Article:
You’ve been to UEFA headquarters twice for the CORE program. What are the most important things you learn in these period?
The most important thing learned is the difference between the role of the Referee and Assistant Referee. I have developed a greater understanding of the Assistant Referee’s role and my responsibilities during the match.” CORE also helps John Andrew Jones to realise which lifestyle he needs to follow order to become an elite official. “Following the CORE course, I have made key changes to my diet, training regime and match preparation in order to achieve the best possible results for me.”
Conference for Elite Welsh match officials
What are the difference between CORE and help at national level? And how important is the continuous help from a national FA to improve?
It is important that national FA’s provide continuous help in order to inspire and guide others down a similar path. The coaching provided by the Welsh FA has been fantastic during my career as a match official. Every summer we attend a national Referee’s Conference in Cardiff for Wales’ Elite match officials.
This usually consists of:
- Fitness testing (Body fat, Sprints, Endurance testing)
- Practical training
- Video clip analysis
- Integrity training
- Laws of the game focus
- Guest speakers from other national associations
During these events, I catch up with colleagues and reflect on the events of the season. The National Referee’s Seminar enables us to bond as a group. We can share our experiences and analyse how we can improve our performance.” Jones gives three examples of help during CORE. These are ways to improve all aspects of the match official.”
Flexibility and stability assessments were conducted during the introductory course. That happens to identify any areas which could lead to potential injuries. A specific training plan is then provided to address areas which need urgent attention. At the consolidations course, the overall flexibility is reassessed to establish what progress has been made.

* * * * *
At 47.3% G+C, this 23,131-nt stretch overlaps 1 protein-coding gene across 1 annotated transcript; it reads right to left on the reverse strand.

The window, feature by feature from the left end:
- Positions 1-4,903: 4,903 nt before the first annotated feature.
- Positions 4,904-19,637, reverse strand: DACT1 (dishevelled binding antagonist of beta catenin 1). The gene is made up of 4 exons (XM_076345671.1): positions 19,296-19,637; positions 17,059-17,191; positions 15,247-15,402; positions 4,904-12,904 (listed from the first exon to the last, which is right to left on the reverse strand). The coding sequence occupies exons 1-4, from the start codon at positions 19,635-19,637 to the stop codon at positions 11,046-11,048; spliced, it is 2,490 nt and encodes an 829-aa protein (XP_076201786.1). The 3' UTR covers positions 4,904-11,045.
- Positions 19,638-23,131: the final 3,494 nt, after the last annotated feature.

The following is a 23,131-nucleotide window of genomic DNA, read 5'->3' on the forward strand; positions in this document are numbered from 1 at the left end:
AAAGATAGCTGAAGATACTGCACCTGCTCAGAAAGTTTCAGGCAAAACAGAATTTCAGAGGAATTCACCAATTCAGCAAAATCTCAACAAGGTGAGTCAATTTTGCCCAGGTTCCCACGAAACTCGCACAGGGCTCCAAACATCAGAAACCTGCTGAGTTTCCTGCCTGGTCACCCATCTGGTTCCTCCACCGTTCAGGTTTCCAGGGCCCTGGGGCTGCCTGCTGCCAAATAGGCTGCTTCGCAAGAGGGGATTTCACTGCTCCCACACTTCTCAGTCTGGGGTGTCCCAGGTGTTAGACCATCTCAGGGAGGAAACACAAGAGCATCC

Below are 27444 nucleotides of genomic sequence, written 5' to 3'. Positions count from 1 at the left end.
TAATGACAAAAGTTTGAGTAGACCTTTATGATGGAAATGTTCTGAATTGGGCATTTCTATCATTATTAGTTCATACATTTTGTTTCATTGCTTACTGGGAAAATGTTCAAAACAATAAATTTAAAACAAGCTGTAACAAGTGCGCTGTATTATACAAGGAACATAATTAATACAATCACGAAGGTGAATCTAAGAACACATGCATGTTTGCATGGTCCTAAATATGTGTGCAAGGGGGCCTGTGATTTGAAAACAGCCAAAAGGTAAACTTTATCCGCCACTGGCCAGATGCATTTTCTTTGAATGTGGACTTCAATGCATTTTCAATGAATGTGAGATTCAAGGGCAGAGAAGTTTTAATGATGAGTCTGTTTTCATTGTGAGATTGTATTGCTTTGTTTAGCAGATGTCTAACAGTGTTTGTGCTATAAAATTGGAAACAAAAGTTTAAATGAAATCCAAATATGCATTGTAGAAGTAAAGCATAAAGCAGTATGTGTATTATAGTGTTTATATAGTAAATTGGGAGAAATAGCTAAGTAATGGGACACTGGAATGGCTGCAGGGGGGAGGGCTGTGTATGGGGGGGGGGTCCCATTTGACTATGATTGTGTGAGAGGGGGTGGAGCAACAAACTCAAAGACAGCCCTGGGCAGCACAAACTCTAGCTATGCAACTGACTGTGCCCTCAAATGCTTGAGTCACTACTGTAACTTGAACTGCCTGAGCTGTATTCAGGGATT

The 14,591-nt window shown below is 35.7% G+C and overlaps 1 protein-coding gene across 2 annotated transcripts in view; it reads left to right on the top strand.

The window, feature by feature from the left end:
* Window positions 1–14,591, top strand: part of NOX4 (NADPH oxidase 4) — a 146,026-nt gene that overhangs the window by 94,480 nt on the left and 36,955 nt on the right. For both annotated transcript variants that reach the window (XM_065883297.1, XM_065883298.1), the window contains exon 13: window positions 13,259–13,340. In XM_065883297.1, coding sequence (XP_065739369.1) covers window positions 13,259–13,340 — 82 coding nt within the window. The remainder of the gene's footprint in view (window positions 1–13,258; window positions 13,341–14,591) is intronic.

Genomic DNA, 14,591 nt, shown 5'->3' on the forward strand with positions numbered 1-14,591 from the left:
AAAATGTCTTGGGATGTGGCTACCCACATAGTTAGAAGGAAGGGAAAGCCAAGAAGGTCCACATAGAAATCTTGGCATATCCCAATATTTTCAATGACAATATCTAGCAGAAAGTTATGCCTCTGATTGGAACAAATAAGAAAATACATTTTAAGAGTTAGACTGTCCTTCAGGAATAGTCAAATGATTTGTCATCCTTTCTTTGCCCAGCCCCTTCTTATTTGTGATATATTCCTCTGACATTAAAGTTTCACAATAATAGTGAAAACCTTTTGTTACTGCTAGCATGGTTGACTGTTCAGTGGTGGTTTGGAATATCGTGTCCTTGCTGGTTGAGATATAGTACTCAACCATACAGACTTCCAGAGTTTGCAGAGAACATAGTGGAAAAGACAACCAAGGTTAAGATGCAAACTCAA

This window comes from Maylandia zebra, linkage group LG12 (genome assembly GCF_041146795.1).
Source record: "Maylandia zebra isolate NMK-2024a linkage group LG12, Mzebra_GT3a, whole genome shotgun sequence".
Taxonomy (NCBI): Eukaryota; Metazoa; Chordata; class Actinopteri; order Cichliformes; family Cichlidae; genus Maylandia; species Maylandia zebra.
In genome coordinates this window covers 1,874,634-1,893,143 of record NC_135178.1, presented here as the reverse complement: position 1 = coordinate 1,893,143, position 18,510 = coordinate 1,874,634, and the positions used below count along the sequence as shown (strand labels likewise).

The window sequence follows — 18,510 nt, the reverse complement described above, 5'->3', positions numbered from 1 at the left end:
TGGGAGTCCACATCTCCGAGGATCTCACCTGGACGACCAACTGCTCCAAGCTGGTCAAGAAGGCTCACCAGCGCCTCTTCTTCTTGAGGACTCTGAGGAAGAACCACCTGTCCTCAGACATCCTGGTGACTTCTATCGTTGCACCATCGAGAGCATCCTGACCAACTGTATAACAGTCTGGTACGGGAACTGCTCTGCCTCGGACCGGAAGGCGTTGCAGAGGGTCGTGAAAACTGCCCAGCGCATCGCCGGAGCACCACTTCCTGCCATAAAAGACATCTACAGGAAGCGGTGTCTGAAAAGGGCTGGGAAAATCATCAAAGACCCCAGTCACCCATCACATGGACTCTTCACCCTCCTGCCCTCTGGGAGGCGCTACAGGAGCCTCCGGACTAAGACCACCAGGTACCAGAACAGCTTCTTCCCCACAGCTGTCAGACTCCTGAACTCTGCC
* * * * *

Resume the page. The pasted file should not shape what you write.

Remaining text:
All officials are provided with a polar watch. Referees are expected to upload their HR and GPS data up to the TopSportsLab programme for evaluation. This is monitored over a 5 month period between the introductory course and consolidation and regular monthly feedback is provided by the fitness coach.
3. Body Fat
Each official’s body fat and weight is measured at the introductory course and re assessed at the consolidation course. For example, my body fat during the introductory corset is 15:36% (Good). On my return to CORE, my body fat had reduced to 12.1% (Very Good) showing clear progress.
4. Technical Performance
“Each country is provided with a Referee and Assistant Referee coach, who provide monthly feedback to the trio. For CORE 36, our Referee coach was Nuno Castro (Portugal). The Assistant Referee coach was former World Cup Final Assistant Referee Leif Lindberg (Sweden). Our coaches provided technical feedback and analysed videos of domestic matches from Wales. This enabled us to constantly assess whether we were making the required progress needed to achieve our diploma.
Following each match at CORE, no formal feedback is given until a detailed self analysis form is completed by the official. This enables the Referee/Assistant referee to critically reflect on the strengths in their performance and areas for improvement.
This is a practice that I have continued on my return to Wales. I believe that by completing regular self assessments, my technical performance and confidence has improved.”
Great take-away for us all: assess your own games, which is a great way to improve.
Future as referee
What do you expect for the future as referee?
“Attending CORE was and is my greatest achievement in football, because it has motivated me to improve as a match official. I have had four fantastic seasons as an Assistant Referee in the Welsh Premier League. But I never imagined that I would have been selected to attend the programme.”
“In the near future, I would like to focus on my refereeing. And in particular the refereeing promotion pathway so I can eventually referee the middle in Welsh Premier League games. My ambition is to achieve a promotion to the Welsh Premier League Referee’s list. And I would love one day return to CORE as a Referee.”
What are your goals as referee? Have you ever mapped them out? Here are some tips for you as referee to set your goals as referee.